Disney's copyright lawyers cannot touch me. (Maybe.)

published June 8, 2022

Archives have been navigating the treacherous waters of copyright since their inception. For most archival items, determining copyright status is a fairly straightforward (if not cumbersome) process: there are charts that can be consulted, donor agreements that can be reviewed, and human-led entities that can be contacted. Even in situations where a work – such as a film – does not have one “author” or “creator,” copyright is usually assigned to a company or producer, and the rights are (usually) not difficult to suss out. As it has in many fields, however, the advent of artificial intelligence (“A.I.”) has upended traditional notions of creation and ownership. There is a sizable gap in the existing literature about this subject, particularly when approached from the angle of archival studies. Archives will need to contend with this change in approach on a theoretical level in order to be prepared for the upcoming practical realities it will bring. This piece explores the ways in which A.I. creates, the copyright issues A.I.-created works raise, and the implications for archives and other memory institutions, using art creation program DALL·E 2 as a case study.

DALL·E 2 (referred to from this point forward as “DALL·E”) is an A.I. program designed to create images and art based on a user-provided textual statement. One example given on the home page for the DALL·E project is “a painting of a fox sitting in a field at sunrise in the style of Claude Monet.” DALL·E is trained (through the analysis of a mass volume of images) to recognize the shape of a fox, or the texture of a Monet painting, and then produce an image that fits the above description. Interestingly, and perhaps somewhat chillingly, OpenAI “does not allow users to generate violent, adult, or political [emphasis added] content, among other categories.” The specific process by which DALL·E is able to discern items, styles, and combinations is beyond the scope of this paper, but the key takeaway is that it is coded to create new images by learning from patterns in other images.

In order to learn, however, this art generator must draw (in both senses of the word) from pre-existing resources. A.I. programs like DALL·E can “create” only by being trained to recognize shapes, textures, and colors from the images that it is fed alongside text cues. The final creation is more like a remix or a reimagining, as if a hip-hop artist made a “new” track only by sampling the work of others. Crucially, these resources are all created by humans, and many are still under copyright. DALL·E’s documentation reveals that the program can even create images featuring characters and logos that are explicitly trademarked: “the model can generate known entities including trademarked logos and copyrighted characters.” The documentation goes on to suggest that “OpenAI [the company behind the project] will evaluate different approaches to handle potential copyright and trademark issues, which may include allowing such generations as part of "fair use" or similar concepts, filtering specific types of content, and working directly with copyright/trademark owners on these issues.” As of now, however, OpenAI does not work with copyright holders regarding either the works used to train the system or the works it creates.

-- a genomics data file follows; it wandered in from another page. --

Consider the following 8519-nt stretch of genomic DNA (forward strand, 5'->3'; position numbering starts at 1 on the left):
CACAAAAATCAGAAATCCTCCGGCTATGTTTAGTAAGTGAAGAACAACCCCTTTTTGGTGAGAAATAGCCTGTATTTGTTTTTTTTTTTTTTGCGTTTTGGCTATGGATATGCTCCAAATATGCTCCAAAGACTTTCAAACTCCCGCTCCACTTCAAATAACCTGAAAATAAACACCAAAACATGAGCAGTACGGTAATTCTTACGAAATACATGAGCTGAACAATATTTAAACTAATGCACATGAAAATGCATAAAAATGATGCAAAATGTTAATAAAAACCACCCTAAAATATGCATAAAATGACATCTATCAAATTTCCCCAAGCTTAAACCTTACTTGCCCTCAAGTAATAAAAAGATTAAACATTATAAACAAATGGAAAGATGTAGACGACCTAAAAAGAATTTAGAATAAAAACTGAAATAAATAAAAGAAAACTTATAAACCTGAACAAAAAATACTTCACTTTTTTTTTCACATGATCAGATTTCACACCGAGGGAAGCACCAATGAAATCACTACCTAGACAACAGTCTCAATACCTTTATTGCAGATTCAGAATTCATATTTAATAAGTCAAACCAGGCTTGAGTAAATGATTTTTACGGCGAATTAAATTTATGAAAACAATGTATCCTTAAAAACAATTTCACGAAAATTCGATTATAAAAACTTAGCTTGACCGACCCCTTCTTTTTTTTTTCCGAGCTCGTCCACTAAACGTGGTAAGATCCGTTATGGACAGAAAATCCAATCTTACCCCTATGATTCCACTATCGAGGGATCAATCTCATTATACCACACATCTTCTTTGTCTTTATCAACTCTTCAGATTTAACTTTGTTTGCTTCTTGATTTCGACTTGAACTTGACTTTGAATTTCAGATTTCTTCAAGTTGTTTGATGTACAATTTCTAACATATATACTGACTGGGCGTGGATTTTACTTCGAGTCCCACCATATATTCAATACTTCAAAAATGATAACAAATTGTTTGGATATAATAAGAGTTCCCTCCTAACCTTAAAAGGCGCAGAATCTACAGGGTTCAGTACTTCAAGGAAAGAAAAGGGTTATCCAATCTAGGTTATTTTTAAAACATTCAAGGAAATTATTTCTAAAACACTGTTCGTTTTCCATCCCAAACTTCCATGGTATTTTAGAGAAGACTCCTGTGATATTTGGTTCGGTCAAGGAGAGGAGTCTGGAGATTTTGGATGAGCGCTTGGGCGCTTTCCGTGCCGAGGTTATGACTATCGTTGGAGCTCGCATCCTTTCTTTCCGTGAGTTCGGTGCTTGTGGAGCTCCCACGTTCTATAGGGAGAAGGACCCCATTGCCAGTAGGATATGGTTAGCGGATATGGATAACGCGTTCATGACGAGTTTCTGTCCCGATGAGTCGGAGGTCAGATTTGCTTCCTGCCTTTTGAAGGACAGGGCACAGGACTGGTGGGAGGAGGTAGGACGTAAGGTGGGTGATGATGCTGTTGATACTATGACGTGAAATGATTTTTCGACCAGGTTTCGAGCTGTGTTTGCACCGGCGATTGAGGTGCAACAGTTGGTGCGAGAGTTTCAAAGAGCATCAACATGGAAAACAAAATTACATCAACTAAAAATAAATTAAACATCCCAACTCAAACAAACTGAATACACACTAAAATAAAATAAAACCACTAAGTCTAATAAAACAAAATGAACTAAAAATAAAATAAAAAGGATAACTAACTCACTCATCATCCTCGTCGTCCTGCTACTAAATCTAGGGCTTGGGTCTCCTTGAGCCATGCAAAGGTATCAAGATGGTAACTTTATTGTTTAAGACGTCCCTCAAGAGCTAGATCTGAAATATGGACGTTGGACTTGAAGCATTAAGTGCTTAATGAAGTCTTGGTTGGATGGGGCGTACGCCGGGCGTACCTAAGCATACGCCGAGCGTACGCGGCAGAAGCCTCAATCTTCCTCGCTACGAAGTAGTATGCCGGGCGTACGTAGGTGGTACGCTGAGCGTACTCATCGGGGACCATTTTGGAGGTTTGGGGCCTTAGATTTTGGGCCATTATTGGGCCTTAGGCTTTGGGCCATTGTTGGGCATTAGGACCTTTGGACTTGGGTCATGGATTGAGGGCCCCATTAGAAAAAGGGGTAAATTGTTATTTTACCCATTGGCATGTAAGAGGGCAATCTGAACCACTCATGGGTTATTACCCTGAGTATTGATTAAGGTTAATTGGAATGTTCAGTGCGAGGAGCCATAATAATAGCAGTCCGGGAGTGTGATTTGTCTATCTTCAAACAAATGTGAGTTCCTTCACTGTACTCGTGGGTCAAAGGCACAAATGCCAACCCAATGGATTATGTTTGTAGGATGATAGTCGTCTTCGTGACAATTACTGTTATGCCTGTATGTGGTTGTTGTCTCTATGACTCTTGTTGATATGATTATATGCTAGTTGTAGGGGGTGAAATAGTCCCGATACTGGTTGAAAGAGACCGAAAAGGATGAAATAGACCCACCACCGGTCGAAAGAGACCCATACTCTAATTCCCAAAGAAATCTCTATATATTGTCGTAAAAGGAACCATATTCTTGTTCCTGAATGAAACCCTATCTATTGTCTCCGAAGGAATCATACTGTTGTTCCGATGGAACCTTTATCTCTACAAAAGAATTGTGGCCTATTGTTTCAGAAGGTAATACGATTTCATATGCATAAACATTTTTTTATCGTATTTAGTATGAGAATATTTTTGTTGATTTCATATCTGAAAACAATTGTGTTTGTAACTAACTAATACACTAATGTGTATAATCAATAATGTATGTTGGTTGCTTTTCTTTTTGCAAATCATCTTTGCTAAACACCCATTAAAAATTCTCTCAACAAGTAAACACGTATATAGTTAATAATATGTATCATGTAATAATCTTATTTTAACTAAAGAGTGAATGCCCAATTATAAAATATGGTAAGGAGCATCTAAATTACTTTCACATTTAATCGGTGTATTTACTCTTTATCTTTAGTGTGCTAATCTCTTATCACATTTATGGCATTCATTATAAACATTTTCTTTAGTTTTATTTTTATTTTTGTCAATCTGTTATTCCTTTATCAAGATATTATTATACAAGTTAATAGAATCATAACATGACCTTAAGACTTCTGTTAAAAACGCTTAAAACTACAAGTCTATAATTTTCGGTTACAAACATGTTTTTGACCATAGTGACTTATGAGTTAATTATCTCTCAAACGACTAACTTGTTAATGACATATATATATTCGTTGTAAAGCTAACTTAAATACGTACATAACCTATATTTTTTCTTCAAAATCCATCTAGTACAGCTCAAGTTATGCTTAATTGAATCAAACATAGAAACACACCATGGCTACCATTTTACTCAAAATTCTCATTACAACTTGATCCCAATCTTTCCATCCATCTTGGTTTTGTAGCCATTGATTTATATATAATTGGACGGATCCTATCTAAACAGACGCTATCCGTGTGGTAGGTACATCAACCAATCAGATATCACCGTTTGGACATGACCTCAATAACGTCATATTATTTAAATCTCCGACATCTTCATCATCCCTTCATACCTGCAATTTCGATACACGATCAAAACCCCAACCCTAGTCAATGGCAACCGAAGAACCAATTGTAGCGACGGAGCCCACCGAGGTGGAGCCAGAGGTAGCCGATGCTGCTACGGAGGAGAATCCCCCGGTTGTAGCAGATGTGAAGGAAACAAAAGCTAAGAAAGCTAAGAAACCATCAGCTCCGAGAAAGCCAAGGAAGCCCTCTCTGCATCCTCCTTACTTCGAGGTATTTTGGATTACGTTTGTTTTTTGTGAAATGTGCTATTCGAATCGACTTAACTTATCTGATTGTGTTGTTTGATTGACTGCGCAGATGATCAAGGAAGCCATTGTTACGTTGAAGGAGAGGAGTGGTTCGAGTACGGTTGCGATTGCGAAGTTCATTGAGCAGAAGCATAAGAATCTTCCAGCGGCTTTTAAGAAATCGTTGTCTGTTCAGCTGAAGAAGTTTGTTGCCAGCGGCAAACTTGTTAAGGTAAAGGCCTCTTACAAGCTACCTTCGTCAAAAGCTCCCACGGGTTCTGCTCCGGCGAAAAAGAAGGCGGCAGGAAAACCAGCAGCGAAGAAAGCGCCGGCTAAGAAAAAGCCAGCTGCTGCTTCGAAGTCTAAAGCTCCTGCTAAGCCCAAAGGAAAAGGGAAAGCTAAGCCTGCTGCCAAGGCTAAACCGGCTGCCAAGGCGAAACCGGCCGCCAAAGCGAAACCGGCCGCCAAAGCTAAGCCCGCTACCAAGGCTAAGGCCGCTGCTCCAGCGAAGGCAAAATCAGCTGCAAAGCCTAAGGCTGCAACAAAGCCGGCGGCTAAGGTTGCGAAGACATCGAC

This confluence of “work” from several different angles provokes questions about the nature of ownership, particularly in the copyright and provenance of art. Historically, copyright has been extended only to works created by humans. As Hirtle, Hudson, and Kenyon make clear in their discussion of copyright issues for cultural institutions: “the common element of protected works is that they have been created through human effort. There are no copyright issues when digitizing items from natural collections, such as fossils, plant or animal specimens, and geological formations” (p. 32). The big question, then, is who “owns” A.I.-generated art? Several potential answers present themselves: the creators of the A.I., the people whose art was used to train the program, the users who entered a prompt, and the A.I. itself.

The last option is, at least in the United States, an impossibility under current law. (In the United Kingdom and European Union, this possibility is more complicated due to the 2017 recognition of “electronic persons.”) As settled in the Ninth Circuit court case Naruto v. Slater, a non-human entity (in this case, a selfie-taking monkey) does not have standing in court and thus cannot claim authorship or copyright over a work. While this case was not specifically about A.I., Matthew Hooker explains that “under a sort of ‘transitive property’ principle, it could be inferred that unless Congress explicitly grants standing to AI entities, then the works created by those entities cannot be ‘authored’ by the AI. The Copyright Office’s Compendium’s standard would also preclude AI entities from being authors” (p. 28). However, Hooker goes on to suggest that “if a human created the AI software, then it is possible that the human creator might hold the copyright, even if the AI cannot” (p.31). It is also possible that no person owns the copyright. There is even an argument to be made that while single works of art created by DALL·E could not be copyrighted, the collective work it creates could be considered a piece of conceptual art, owned and copyrighted by the creator – but only as a whole unit. That these are only possibilities and not matters of settled case law makes any of them a potentially dangerous conclusion to draw in a vacuum.